Once you reach the waterfall you can take a swim, and there is a picnic table where you can eat and rest.



Saturday, July 2, 2011

Milonas Gorge


The Gorge of Milonas is located east of Ierapetra, north of the village of Ferma. It is not a very well-know gorge, and it is tricky to find. The few websites that describe the gorge do not give very accurate information on how to access the gorge.

When we set out for our excursion, we figured that once we got close to the gorge, we would be able to ask one of the locals for exact directions. We stopped at the very first supermarket inside of Ferma and asked for directions. The owners told us that they had no idea, but they knew that the path had been cleared the day before, and they offered to call someone who might know. The woman who they called did not know, but then she offered to call someone else for us and then call us back! When she called back, she told us that the president and vice president of the local cultural association were actually taking a couple of photographers from a travel magazine through the gorge, and would take us with them!

They sent us down the road to the president’s mother’s café to wait. She treated us to drinks while we waited, and then Manolis, the president, came along and picked us up. From there we went just west of the village, and took the first dirt road on the right. After driving up the road for a few miles we came to a spot where you can turn off and park your car instead of continuing up the mountain. From there we could see the beginning of the path into the gorge.

The path is relatively easy to walk, although there are some slippery parts, especially where the dirt is loose. After about 10-15 minutes of walking on the dirt path, we came to some stone water ditches that were built in the 1960’s to carry water from the waterfall. Walking along these was easy, except for a couple spots where small cliffs jutted out. Manolis brought a small ladder so that we could climb down, around, and back up onto the path.

From the start of the path, it took less than 30 minutes to get to the waterfall. Once we arrived, Nikos, the vice-president brought out tsikouthia, orange juice, and fruit and we relaxed and chatted beside the waterfall.

The waterfall forms a small pool which is perfect for taking a dip on a hot day.

Afterward, we returned to the café- I believe it was called Katerina’s. There we were treated to coffee, more tsikouthia, and very tasty cheese pies with honey. I highly recommend stopping here for a bite to eat- in addition to having delicious food, the owners were so warm and friendly and made us feel so welcome!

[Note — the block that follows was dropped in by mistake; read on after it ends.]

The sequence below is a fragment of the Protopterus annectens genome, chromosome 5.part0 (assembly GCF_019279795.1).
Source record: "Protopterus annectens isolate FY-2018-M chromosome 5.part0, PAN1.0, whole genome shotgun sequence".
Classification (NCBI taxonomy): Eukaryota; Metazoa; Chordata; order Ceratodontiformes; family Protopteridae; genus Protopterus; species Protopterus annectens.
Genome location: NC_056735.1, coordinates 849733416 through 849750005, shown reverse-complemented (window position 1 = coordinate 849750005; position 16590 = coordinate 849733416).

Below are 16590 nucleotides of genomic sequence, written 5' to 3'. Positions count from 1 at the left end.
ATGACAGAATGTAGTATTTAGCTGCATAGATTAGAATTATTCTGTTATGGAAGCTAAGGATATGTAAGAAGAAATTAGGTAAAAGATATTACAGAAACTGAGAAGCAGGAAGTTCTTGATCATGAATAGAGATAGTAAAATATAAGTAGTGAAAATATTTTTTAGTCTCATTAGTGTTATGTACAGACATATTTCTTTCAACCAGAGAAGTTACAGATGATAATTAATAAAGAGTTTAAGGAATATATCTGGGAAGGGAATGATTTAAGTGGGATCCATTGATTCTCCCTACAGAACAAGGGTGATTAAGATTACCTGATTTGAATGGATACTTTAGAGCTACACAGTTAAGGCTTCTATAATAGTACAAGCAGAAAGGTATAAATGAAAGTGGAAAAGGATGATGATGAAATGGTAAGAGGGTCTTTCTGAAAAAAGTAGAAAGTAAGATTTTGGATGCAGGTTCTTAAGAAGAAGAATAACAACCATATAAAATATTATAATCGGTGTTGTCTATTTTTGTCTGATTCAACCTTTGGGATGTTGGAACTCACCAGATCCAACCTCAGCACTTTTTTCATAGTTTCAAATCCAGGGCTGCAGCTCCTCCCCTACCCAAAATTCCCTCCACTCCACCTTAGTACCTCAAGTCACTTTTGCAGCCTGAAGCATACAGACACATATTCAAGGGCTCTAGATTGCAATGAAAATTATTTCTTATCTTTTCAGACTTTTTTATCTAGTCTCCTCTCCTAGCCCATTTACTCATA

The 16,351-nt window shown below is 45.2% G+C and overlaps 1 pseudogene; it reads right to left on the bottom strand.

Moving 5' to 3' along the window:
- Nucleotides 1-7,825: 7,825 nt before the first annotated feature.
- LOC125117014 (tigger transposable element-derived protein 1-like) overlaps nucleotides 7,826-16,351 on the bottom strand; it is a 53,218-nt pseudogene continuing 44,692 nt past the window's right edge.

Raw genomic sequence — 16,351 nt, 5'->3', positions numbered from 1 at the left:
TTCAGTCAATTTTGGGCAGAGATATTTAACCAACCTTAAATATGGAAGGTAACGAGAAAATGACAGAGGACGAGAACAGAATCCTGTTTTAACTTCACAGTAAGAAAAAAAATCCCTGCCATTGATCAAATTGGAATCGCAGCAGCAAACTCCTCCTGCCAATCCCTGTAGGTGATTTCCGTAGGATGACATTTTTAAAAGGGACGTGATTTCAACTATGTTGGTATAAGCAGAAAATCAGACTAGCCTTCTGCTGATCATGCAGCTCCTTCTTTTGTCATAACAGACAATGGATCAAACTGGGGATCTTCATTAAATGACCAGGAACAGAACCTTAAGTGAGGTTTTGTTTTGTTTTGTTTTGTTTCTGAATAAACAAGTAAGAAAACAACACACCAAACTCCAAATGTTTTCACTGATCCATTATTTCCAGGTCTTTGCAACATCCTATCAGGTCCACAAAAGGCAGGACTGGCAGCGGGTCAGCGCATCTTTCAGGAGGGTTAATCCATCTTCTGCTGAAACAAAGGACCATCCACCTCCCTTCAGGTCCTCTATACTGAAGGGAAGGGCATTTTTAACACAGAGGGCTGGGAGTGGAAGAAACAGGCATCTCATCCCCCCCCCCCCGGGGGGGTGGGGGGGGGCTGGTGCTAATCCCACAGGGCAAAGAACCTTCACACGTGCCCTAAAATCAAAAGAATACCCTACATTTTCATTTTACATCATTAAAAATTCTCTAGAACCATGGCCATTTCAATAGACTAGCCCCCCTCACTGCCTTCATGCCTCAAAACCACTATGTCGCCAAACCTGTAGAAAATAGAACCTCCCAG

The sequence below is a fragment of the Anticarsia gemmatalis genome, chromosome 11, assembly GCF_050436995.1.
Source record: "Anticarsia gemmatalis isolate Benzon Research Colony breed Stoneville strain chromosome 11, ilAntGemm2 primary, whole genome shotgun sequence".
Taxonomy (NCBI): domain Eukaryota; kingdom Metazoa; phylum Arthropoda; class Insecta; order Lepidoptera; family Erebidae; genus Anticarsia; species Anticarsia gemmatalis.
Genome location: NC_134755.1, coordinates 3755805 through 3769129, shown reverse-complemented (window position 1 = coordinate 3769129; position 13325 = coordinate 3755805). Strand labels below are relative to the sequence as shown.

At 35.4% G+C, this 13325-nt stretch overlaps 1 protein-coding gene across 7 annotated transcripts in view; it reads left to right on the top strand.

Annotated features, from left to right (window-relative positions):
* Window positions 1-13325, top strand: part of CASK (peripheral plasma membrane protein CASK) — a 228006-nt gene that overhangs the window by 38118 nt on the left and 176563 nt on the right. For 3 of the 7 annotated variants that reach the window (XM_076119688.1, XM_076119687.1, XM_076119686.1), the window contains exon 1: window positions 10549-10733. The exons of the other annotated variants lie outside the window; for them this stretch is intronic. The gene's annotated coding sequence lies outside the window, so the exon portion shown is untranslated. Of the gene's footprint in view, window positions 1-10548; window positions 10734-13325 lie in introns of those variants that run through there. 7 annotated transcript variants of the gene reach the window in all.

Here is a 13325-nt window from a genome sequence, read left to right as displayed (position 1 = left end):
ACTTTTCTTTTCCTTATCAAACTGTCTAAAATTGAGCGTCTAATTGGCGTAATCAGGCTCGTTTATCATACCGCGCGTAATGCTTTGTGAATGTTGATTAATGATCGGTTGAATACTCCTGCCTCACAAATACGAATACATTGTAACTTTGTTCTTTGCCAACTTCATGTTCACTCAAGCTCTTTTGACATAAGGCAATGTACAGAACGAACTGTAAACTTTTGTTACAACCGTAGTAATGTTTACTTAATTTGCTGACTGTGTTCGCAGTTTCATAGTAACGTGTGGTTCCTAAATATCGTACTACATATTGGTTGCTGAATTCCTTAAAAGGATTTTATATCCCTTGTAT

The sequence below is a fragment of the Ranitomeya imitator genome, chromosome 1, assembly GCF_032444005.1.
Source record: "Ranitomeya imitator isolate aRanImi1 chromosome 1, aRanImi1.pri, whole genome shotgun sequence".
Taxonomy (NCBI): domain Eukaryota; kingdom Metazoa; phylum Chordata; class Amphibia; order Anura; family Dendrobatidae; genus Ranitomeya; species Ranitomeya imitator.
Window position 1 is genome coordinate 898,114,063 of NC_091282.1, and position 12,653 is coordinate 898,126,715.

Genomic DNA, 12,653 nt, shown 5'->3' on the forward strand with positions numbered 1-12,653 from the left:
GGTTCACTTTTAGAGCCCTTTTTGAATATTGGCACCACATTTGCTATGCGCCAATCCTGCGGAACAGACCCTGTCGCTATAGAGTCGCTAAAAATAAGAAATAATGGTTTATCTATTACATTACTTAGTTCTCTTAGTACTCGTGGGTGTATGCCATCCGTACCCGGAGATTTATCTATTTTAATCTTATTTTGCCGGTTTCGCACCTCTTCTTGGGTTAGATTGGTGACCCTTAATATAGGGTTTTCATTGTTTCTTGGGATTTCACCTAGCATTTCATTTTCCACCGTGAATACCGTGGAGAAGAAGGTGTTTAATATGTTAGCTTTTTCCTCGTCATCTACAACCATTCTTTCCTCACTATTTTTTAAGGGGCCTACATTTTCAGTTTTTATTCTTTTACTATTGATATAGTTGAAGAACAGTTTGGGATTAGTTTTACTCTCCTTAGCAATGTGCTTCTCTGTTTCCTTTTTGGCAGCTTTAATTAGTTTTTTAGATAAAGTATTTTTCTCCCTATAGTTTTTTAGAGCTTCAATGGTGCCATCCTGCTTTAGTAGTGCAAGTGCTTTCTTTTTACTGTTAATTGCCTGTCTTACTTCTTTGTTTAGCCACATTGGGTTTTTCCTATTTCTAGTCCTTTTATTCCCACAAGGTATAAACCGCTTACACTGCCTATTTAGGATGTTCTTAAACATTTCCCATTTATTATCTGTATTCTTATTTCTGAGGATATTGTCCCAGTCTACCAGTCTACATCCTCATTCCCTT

Manolis and Nikos are working to make the gorge and waterfall more accessible to visitors. They plan to post signs marking the entrance to the gorge. It is a very pleasant walk and the waterfall is absolutely beautiful. If you are ever down in the Ierapetra or Markigialos area, it is definitely worth it to visit Milonas Gorge.

Monday, July 26, 2010

Sarakina Gorge

Sarakina Gorge - Entrance

If you are the adventurous type, consider taking a day trip to Sarakina Gorge, which is on the south side of the island, near Ierapetra.

Prepare to take your shoes off to walk through pools of water.
The hike through Sarakina Gorge is difficult at times- it requires climbing over many boulders, and at one point, using a leather strap as a rope swing to propel yourself across a small cliff.


To get to Sarakina Gorge from Hersonissos, take the National Road east, past Agios Nikolaos. Follow this road until you see the signs for Ierapetra. The road to Ierapetra is hard to miss- it is the only main road heading south from that area. Once you reach Ierapetra, follow the signs pointing toward Myrtos, which is three or four villages to the west of Ierapetra. Once in Myrtos, you will take the first main road to the right toward Mithi. After a few minutes you will see a road off to the right with a sign pointing you toward Mithi. Just past the center of the village, you will take a right (there may not be a sign for Sarakina Gorge clearly visible here, but Mithi is tiny, and there is only one road that you can turn right on). From here you will follow the road downhill until you get to a bridge- on the left side of the bridge there is a water treatment plant and a paved parking area. This is the start of Sarakina Gorge. (There is also a small taverna here, but when we visited in June, 2010, it was not open.)

The hike through Sarakina Gorge is difficult at times- it requires climbing over many boulders.










Wednesday, June 16, 2010

Manolis' Workshop

Today we visited Dad's friend Manolis at his workshop. Manolis makes high quality brass cast sculptures, and my dad is one of his wholesale customers.

Mr. Manolis and his wife welcomed us with great cheer, and I quickly saw that this is a man who loves his work. When he found out that I have a degree in sculpture, he proudly showed me around the shop and explained the casting process. From what I understood (my Greek is still limited) it's as follows:

First, a prototype is commissioned, carved from soapstone; this piece is very detailed, but it is fragile if dropped!
The prototype is laid into a bed of sand, removed, and the molten brass is poured into the depression. This is done for both front and back, and then the two pieces are joined. Then, the edges have to be cleaned and the piece gets sanded and polished. This first casting then becomes the working prototype, and the stone version is put safely away.